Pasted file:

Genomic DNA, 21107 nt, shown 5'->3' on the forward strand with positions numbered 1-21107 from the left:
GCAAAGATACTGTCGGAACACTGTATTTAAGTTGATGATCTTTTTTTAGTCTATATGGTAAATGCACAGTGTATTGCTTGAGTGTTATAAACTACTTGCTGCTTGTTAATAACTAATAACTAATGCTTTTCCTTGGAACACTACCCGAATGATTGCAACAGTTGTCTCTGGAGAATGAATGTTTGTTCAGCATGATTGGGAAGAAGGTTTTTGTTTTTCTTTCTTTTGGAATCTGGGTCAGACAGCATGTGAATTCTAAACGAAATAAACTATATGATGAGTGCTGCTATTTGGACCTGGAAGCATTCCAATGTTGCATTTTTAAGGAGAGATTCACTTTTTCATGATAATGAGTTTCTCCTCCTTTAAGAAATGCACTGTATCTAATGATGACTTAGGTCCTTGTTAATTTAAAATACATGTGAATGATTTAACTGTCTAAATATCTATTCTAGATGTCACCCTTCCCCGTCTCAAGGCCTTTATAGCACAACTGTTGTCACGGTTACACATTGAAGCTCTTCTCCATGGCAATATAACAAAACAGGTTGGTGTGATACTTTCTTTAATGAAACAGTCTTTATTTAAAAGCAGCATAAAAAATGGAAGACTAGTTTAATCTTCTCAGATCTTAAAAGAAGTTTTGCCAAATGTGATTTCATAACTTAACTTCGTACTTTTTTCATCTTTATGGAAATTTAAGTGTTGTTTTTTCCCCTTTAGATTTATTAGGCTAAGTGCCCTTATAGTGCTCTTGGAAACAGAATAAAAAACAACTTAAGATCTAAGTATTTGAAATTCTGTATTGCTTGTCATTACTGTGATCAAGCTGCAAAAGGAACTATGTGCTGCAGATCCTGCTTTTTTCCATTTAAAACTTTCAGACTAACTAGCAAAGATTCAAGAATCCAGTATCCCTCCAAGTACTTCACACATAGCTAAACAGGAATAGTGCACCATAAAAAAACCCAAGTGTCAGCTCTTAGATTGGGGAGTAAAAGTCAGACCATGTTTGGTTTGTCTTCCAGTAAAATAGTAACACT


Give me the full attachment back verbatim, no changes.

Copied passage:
Genomic DNA, 21107 nt, shown 5'->3' on the forward strand with positions numbered 1-21107 from the left:
GCAAAGATACTGTCGGAACACTGTATTTAAGTTGATGATCTTTTTTTAGTCTATATGGTAAATGCACAGTGTATTGCTTGAGTGTTATAAACTACTTGCTGCTTGTTAATAACTAATAACTAATGCTTTTCCTTGGAACACTACCCGAATGATTGCAACAGTTGTCTCTGGAGAATGAATGTTTGTTCAGCATGATTGGGAAGAAGGTTTTTGTTTTTCTTTCTTTTGGAATCTGGGTCAGACAGCATGTGAATTCTAAACGAAATAAACTATATGATGAGTGCTGCTATTTGGACCTGGAAGCATTCCAATGTTGCATTTTTAAGGAGAGATTCACTTTTTCATGATAATGAGTTTCTCCTCCTTTAAGAAATGCACTGTATCTAATGATGACTTAGGTCCTTGTTAATTTAAAATACATGTGAATGATTTAACTGTCTAAATATCTATTCTAGATGTCACCCTTCCCCGTCTCAAGGCCTTTATAGCACAACTGTTGTCACGGTTACACATTGAAGCTCTTCTCCATGGCAATATAACAAAACAGGTTGGTGTGATACTTTCTTTAATGAAACAGTCTTTATTTAAAAGCAGCATAAAAAATGGAAGACTAGTTTAATCTTCTCAGATCTTAAAAGAAGTTTTGCCAAATGTGATTTCATAACTTAACTTCGTACTTTTTTCATCTTTATGGAAATTTAAGTGTTGTTTTTTCCCCTTTAGATTTATTAGGCTAAGTGCCCTTATAGTGCTCTTGGAAACAGAATAAAAAACAACTTAAGATCTAAGTATTTGAAATTCTGTATTGCTTGTCATTACTGTGATCAAGCTGCAAAAGGAACTATGTGCTGCAGATCCTGCTTTTTTCCATTTAAAACTTTCAGACTAACTAGCAAAGATTCAAGAATCCAGTATCCCTCCAAGTACTTCACACATAGCTAAACAGGAATAGTGCACCATAAAAAAACCCAAGTGTCAGCTCTTAGATTGGGGAGTAAAAGTCAGACCATGTTTGGTTTGTCTTCCAGTAAAATAGTAACACT